Randy Pausch, a former Carnegie Mellon University computer scientist whose “last lecture” about facing terminal cancer became an Internet sensation and a best-selling book, died Friday, July 25. He was 47.

Our Technical services Manager drew my attention to this MSNBC article on Randy Pausch and how his “last lecture” came to be: it was originally a speech last fall, part of a lecture series Carnegie Mellon called “The Last Lecture,” where professors were asked to think about what matters to them most and give a hypothetical final talk. Pausch was actually diagnosed with incurable pancreatic cancer in September 2006. His lecture celebrated living the life he had always dreamed of instead of concentrating on impending death, and was viewed by millions on the Internet.
Harford County Public Library has copies of the book, the large print book, the audio book and the downloadable audio book. Find this book in our catalog

Thrillerfest – Thriller Awards Announced

Monday, July 21st, 2008

Early this month I wrote that the Third Annual Thrillerfest was due to meet in Manhatten July 9-12. This International Thriller Writers’ conference duly took place and featured stars such as Lee Child, Alafair Burke, Katherine Neville, Steve Berry, a host of others, and their fans.

2008 Thriller Award winners announced on July 12 were:
2008 ThrillerMaster: Sandra Brown
The Silver Bullet Award for contributions to the advancement of literacy was presented to both Macy’s and to David Baldacci.
Best Novel – The Ghost by Robert Harris Find this book in our catalog
Best First Novel – Heart-Shaped Box by Joe Hill Find this book in our catalog
Best Paperback Original – The Midnight Road by Tom Piccirilli Find this book in our catalog
Click here for the official Awards site

Awards round-up July 18

Friday, July 18th, 2008

Here is news of recent book awards that I have been gathering up over the last few days. Awards encourage excellence in all kinds of writing. Award books are often good choices for book discussion groups. These four awards cover a wide range of publishing, and should give you lots of reading suggestions to work on: Strand Magazine Critics Award (for mysteries and short stories); Best of the Booker (for literary fiction); Dylan Thomas Literary Prize (English language literature from around the world); Samuel Johnson Prize for Nonfiction.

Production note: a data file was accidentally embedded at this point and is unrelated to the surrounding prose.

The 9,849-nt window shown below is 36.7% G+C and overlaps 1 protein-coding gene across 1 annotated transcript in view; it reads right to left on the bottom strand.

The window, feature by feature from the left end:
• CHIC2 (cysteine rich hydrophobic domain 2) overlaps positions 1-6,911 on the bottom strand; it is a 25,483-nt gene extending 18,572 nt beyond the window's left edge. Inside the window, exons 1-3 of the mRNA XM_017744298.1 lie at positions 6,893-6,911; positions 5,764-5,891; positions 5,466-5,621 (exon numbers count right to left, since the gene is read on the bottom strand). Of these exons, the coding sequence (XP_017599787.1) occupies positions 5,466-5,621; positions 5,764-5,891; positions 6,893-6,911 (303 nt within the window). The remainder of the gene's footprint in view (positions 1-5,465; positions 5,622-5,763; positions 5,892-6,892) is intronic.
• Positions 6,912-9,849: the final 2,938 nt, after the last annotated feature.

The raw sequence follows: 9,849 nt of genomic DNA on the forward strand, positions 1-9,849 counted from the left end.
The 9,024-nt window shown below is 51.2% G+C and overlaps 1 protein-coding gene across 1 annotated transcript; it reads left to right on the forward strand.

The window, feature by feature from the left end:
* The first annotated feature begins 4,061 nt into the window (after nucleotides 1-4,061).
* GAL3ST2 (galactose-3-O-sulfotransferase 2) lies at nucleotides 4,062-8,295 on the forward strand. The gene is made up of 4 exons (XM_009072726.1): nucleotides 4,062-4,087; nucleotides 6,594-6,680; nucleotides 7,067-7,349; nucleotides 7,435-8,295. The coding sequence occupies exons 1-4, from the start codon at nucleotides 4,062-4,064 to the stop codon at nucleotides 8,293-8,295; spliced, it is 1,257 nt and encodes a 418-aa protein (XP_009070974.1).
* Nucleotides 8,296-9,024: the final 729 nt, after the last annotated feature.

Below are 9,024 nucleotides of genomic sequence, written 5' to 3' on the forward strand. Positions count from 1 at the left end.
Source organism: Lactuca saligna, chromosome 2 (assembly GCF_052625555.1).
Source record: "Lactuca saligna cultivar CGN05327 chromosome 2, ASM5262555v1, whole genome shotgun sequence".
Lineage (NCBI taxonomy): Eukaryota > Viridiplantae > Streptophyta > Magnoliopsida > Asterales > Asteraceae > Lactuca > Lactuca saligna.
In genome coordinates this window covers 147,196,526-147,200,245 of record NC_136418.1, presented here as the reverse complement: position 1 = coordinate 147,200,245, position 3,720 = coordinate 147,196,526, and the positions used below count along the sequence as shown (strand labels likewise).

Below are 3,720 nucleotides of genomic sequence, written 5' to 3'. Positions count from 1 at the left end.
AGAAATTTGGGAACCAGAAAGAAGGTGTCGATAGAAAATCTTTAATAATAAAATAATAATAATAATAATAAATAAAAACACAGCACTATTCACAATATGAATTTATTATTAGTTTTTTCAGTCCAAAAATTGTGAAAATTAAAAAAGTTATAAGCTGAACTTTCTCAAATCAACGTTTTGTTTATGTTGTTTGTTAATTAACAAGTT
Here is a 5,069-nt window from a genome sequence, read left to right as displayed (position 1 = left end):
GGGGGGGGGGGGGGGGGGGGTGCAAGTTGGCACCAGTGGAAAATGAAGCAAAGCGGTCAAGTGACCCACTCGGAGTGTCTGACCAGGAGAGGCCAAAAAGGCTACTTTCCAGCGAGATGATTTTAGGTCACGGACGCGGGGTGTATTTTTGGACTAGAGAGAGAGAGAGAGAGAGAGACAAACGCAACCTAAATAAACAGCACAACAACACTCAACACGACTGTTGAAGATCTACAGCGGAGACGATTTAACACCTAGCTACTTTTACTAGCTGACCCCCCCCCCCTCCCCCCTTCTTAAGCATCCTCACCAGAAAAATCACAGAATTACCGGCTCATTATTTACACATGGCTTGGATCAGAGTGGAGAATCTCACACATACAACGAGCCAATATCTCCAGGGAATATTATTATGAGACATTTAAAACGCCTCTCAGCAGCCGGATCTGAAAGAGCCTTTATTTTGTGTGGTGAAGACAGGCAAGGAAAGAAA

Strand Magazine awards – Winners of 2007 Strand Magazine Critics Award are Laura Lippman for best novel (What the Dead Know) and Marcus Sakey for best first mystery novel (The Blade Itself). The winners were announced at an invitation only cocktail party in Manhattan. Click here for the article in Strand Magazine. Strand is a magazine for mystery and short story lovers.

Best of the Bookers – Salman Rushdie’s Midnight’s Children won the Best of the Booker award after being judged–through an online public vote that drew more than7,800 responses–to be the greatest book ever to win the Booker Prize. Click here for the Guardian newspaper article announcing the award. Best of Booker is a new award celebrating the 40th anniversary of the Bookers.

According to the BBC : “A long-list of 14 books being considered for the Dylan Thomas literary prize has been announced. The award is given to English language writers under 30, drawn from around the world.
The biennial £60,000 prize has become one of the largest literary awards, with the winner announced in November. The list includes authors from Dylan’s native south Wales, and the rest of UK, South Africa, Kenya, the US and Iran.

Samuel Johnson Prize for Non-fiction – Kate Summerscale’s The Suspicions of Mr Whicher, “a detailed account of the famous murder, in 1860, of a three-year-old child of a respectable middle-class family,” won of the US$60,064 Samuel Johnson prize for non-fiction, according to the Guardian. Judges said: “this is one of those great non-fiction books that uses the techniques of fiction to magnificent effect… On first reading, it is an absolute page-turner. Then, when you reread it, you realise how many levels it has, how much it tells you.” (see my earlier posting about this book). Click here for more info about the prize.

Beach Reads

Thursday, July 17th, 2008

On June 30th, Good Morning America and Parade Magazine released a list of beach reading. They recommended titles in fiction, mystery and general non-fiction. Their selections included:
Chasing Harry Winston Find this book in our catalog by Lauren Weisberger
How to be Single Find this book in our catalog by Liz Tuccillo
Love the One You’re With Find this book in our catalog by Emily Griffin